Synopsis: Adding Quantum Rooms to the Hilbert Hotel

An optical experiment realizes one of the room-changing operations in the Hilbert Hotel—a fictitious establishment that illustrates some perplexing properties of infinity.

The Hilbert Hotel is a famous mathematical paradox about an imaginary inn with infinite rooms. Even when completely full, vacancies can be made through coordinated room switching. You obviously won’t find this place in any guidebook, but the energy levels in a quantum system can mimic the rooms in the Hilbert Hotel. In an experiment using optical modes of a laser beam, researchers perform a “room switching” operation that creates a vacancy by transforming one quantum state into another.

In 1924, the mathematician David Hilbert highlighted the counterintuitive nature of infinity with a tale about a hotel with an infinite number of rooms, each having a single occupant. If a new guest arrives, the hotel manager can create a vacancy in room $1$ by moving all occupants up one room ( $n\to n+1$). If infinite guests arrive, the manager can open up all the odd-number rooms by shifting everyone to twice their room number ( $n\to 2n$).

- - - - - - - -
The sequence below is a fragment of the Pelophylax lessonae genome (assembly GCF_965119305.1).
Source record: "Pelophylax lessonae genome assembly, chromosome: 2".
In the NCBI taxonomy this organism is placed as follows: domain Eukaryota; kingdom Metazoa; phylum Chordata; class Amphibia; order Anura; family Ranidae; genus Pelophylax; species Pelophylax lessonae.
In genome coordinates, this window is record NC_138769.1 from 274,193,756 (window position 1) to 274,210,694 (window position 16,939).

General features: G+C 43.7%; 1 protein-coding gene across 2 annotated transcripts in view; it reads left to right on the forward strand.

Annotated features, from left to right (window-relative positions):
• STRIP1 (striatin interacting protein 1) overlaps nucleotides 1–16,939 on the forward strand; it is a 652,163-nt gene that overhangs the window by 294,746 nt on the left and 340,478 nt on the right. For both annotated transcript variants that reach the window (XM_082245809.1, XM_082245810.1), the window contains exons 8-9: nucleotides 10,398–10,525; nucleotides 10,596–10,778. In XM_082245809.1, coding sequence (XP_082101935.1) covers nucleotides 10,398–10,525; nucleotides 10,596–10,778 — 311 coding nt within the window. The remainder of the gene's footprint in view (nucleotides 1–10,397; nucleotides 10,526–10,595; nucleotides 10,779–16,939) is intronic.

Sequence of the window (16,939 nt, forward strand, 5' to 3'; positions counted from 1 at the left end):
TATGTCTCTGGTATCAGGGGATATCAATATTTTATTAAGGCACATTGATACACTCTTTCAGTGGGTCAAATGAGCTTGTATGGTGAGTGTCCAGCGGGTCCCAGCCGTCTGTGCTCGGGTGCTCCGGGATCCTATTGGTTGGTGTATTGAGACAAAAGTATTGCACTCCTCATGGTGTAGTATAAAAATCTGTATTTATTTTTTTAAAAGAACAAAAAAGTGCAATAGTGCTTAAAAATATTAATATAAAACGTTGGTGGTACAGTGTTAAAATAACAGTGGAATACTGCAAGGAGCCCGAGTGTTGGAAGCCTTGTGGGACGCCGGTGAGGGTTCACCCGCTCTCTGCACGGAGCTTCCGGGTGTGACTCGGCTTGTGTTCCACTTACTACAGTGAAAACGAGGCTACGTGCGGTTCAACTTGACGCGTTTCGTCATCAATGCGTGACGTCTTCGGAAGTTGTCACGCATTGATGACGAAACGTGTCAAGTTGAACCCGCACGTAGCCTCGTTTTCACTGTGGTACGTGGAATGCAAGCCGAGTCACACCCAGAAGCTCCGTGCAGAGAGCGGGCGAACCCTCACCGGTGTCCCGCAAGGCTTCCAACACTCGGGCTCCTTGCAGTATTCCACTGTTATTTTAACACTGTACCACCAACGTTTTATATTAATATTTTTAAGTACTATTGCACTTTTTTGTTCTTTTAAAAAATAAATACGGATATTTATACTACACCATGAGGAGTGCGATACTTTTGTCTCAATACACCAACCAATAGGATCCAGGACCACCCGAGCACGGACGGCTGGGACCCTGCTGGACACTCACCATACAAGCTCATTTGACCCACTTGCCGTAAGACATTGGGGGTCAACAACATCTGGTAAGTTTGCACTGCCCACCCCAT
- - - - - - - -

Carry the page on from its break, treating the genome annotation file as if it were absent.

In a recent study, John Jeffers from the University of Strathclyde, UK, and his colleagues showed how to perform the $n\to n+1$ shift in a quantum system with an unlimited number of energy levels. The same group has now extended this work to the $n\to 2n$ shift using a laser beam with discrete orbital angular momentum modes, or “rooms,” which are characterized by petal-like intensity lobes. The team demonstrated a procedure that changes the room $n$ state to the room $3n$ state (but it also works for other multiplication factors like $2$). This operation could be useful in creating frequency gaps between multiple channels before combining (or multiplexing) them into a single communication signal.

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